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A Perfect Compliment: Food and Wine Pairings

Fine dining is more than just having a delicious meal at a sophisticated establishment. Fine dining involves an exquisite food selection paired with the right wine. The right wine truly embodies the full meal, bringing out the full flavors of the food, and when done appropriately, creates an experience not just a sensation of pleasure for the palate.

But which wine is appropriate for your favorite food selection?

Beef Lovers: Before you choose which fine wine to sip with your meal, decide the cut and level of doneness of the steak. The fat in steak softens the tannins in wine. For those who crave rib eyes, New York strip, or skirt steaks, a brawny wine such as our Carol Shelton Wild Thing Zinfandel will best pair with the fatter piece of meat. For a leaner cut of steak such as our Filet Mignons or certain cuts of sirloin, the best choice of wine would be something with a bit less tannin such as our Carmel Road Pinot Noir, Patz & Hall Pinot Noir, or our Williamette Valley Founder’s Reserve Pinot Noir. Also consider the length of time you prefer your steak to be done. A well-done steak pairs well with a juicy wine such as our Skyfall Cabernet Sauvignon, Hess Estate Cabernet Sauvignon, or our Jason Stephens Cabernet Sauvignon, while a medium-rare steak pairs better with an aged or earthier wine such as our Rock Wall Petit Sirah.

Pork: Pork such as our famous Don’s Pork Chop and Smoked Berkshire Pork Loin is a versatile meat that can be paired well with acidic white or red wine. For pork that is cooked in a delicious cream sauce, a perfect pairing might be our Fess Parker Chardonnay, Testarossa Chardonnay, Storrs Chardonnay or a spicy Gewürztraminer. When pork is paired with side dishes such as mushrooms or potatoes with bacon, a great choice would be a light Zinfandel or Grenache-based wine. Other amazing wine choices might be our fruity Frog’s Leap Merlot or our Cinnabar Merlot, full-bodied buttery Fess Parker Chardonnay, or a jammy Carol Shelton Wild Thing Zinfandel.

Seafood: When it comes to fish, a perfect wine selection depends on a number of factors such as the weight and substance of the fish and how the fish is prepared. Raw or shell fish such as our Oysters on the Half Shell, Salmon Gravlax, Seared Ahi Sashimi, and Shellfish Platter pair nicely with a delicate white wine or a sparkling wine such as our Domain Chandon Blanc de Noir, Gruet Brut Rose, or Roederer Estate Brut to match their delicate nature and balance. Fish that is broiled, grilled, and free from sauces also tastes delicious with white wines with the exception of unsauced salmon that pairs delectably well with our three Pinot Noirs: Williamette Valley Founder’s, Carmel Road, and Patz & Hall. Fish such as Birk’s Spiced Stuffed Trout that is cooked in butter-based sauce is pleasing with a white Burgundy, or spicy sauces are enticingly tempting when served with a sweet wine. Dark fish with an oily texture pair equally well with white or red, but if served in a mushroom sauce, red is suggested while white wine is suggested if cooked with lemons and capers.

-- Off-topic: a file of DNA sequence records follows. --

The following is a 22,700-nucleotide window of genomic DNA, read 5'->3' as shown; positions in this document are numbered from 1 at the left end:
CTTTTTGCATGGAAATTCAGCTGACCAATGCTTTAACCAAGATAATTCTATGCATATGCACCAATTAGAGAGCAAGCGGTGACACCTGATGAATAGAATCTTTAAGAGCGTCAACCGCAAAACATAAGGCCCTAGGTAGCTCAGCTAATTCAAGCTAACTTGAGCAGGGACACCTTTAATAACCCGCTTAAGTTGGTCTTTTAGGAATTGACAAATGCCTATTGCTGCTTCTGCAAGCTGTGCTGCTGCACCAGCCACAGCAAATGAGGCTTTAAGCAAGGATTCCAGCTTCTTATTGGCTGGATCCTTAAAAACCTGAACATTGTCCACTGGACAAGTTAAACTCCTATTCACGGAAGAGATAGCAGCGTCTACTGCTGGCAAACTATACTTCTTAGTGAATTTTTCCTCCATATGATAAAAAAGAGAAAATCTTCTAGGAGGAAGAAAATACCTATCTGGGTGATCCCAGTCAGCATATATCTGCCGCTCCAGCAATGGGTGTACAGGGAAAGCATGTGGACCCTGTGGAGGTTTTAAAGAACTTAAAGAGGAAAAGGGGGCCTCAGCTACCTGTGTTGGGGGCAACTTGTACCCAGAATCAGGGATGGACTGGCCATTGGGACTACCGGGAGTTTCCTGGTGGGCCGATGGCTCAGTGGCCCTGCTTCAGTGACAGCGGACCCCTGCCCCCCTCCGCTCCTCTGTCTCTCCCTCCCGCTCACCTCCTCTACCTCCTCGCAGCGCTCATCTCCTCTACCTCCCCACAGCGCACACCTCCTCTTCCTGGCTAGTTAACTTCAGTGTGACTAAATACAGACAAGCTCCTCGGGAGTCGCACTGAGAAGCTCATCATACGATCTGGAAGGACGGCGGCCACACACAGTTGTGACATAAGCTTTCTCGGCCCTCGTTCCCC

Foul: White wine connoisseurs will fancy a tasty glass of Martella Sauvignon Blanc with Mary’s Free Range Chicken or Tandoori Chicken, while dark meats such as duck and similar game pair well with darker wines such as Birk’s Pinot Noirs or Carol Shelton Wild Thing Zinfandel. However, equally important to the color of the skin are the accompaniments that go along with the poultry as well as the sauces. Serve a white wine such as Martella Sauvignon Blanc or Fess Parker Chardonnay with spring vegetables and woodsy wines with mushrooms. Offset spicy sauces with sweet wines such as Riesling or Gewürztraminer for an excellent combination.

Lamb: In general, lamb, a red meat, pairs well with red wines. However, it is important to take into account the type of cut of lamb and what it will be served with in order to discern the most perfect pairing of red wine. White wine does not have to fully be eliminated from the lamb dish. A heavy meal such as a lamb roast will pair nicely with white wine. Birk’s Citrus marinated Colorado Lamb Chop and our Beef and Lamb Gyro pair pleasingly well with our Skyfall Cabernet Sauvignon or our Rock Wall Petit Sirah.

Just as every person has discriminating tastes, there is no right or incorrect way to pair wine with food. These are just some suggestions that are notably agreed to based upon the type and cut of meat or fish. As with any meal, choosing what is pleasing to your palate makes the best pairing. At Birk’s Restaurant in Santa Clara, our staff is well-versed in creating the perfect complement to your meal. Ask any one of us for our feedback, and we’d like to hear yours as well! Happy pairing!

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